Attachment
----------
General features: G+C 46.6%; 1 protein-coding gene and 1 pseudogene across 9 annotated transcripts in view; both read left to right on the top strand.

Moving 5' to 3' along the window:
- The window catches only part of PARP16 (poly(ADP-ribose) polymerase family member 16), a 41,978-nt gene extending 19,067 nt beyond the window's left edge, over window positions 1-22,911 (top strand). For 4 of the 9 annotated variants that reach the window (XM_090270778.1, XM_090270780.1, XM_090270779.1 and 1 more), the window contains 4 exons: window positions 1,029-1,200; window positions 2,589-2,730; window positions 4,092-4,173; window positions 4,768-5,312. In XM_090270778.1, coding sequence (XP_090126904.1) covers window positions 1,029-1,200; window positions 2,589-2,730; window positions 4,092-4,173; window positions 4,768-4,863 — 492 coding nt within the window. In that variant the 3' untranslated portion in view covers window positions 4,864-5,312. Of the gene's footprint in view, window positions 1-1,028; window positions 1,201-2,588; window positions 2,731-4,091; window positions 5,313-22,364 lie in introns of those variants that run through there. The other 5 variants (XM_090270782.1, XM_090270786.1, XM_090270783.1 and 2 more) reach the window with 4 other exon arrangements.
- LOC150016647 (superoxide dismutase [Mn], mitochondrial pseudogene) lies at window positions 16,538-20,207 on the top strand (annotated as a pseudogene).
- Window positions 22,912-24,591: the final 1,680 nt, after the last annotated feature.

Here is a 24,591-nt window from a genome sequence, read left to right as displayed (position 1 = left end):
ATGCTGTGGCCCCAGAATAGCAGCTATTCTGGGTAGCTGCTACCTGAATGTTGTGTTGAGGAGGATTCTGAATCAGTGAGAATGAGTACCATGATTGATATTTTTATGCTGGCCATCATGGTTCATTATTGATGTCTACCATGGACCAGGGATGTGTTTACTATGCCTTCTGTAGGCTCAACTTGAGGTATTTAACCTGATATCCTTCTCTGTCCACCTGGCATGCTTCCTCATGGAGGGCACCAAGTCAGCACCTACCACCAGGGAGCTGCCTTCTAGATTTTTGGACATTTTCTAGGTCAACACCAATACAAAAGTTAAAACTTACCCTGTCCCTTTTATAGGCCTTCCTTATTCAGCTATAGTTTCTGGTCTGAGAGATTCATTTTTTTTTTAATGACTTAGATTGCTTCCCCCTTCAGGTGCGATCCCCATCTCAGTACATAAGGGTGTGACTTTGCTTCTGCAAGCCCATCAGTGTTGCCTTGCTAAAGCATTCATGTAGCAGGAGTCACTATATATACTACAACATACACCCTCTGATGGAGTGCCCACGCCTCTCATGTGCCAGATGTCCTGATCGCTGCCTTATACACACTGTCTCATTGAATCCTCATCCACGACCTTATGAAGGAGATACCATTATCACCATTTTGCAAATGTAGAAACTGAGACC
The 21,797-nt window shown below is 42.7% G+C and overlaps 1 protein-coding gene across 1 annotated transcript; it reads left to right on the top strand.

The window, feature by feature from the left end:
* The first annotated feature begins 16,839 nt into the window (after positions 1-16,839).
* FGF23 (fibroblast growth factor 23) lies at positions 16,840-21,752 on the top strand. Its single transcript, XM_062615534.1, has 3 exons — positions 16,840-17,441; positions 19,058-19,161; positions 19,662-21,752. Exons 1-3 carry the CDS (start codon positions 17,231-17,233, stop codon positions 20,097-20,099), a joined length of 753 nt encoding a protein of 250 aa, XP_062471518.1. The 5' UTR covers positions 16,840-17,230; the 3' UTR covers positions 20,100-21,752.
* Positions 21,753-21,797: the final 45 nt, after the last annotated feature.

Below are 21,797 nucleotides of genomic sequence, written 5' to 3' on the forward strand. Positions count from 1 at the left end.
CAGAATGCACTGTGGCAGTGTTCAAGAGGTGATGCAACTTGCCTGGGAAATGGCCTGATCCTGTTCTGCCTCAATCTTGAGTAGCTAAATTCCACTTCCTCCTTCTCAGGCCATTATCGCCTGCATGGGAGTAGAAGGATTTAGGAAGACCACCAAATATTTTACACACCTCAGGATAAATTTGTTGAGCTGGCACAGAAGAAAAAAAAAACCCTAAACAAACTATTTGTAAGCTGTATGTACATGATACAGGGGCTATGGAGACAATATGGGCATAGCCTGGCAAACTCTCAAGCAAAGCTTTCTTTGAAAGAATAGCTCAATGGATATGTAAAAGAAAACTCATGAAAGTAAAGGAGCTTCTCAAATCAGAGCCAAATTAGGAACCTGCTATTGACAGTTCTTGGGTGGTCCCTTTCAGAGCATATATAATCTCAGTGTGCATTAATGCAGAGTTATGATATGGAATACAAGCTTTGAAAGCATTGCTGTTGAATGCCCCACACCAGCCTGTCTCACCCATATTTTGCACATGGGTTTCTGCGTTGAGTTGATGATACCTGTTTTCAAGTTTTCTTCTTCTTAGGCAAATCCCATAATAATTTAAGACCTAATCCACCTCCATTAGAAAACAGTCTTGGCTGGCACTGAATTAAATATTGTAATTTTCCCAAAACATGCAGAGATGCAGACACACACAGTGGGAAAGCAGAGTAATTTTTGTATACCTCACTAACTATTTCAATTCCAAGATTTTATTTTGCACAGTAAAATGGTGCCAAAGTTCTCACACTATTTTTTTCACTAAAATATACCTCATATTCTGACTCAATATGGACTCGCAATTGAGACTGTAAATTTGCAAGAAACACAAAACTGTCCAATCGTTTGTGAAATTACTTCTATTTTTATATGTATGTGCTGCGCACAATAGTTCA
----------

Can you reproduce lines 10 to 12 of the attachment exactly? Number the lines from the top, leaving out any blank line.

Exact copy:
* The first annotated feature begins 16,839 nt into the window (after positions 1-16,839).
* FGF23 (fibroblast growth factor 23) lies at positions 16,840-21,752 on the top strand. Its single transcript, XM_062615534.1, has 3 exons — positions 16,840-17,441; positions 19,058-19,161; positions 19,662-21,752. Exons 1-3 carry the CDS (start codon positions 17,231-17,233, stop codon positions 20,097-20,099), a joined length of 753 nt encoding a protein of 250 aa, XP_062471518.1. The 5' UTR covers positions 16,840-17,230; the 3' UTR covers positions 20,100-21,752.
* Positions 21,753-21,797: the final 45 nt, after the last annotated feature.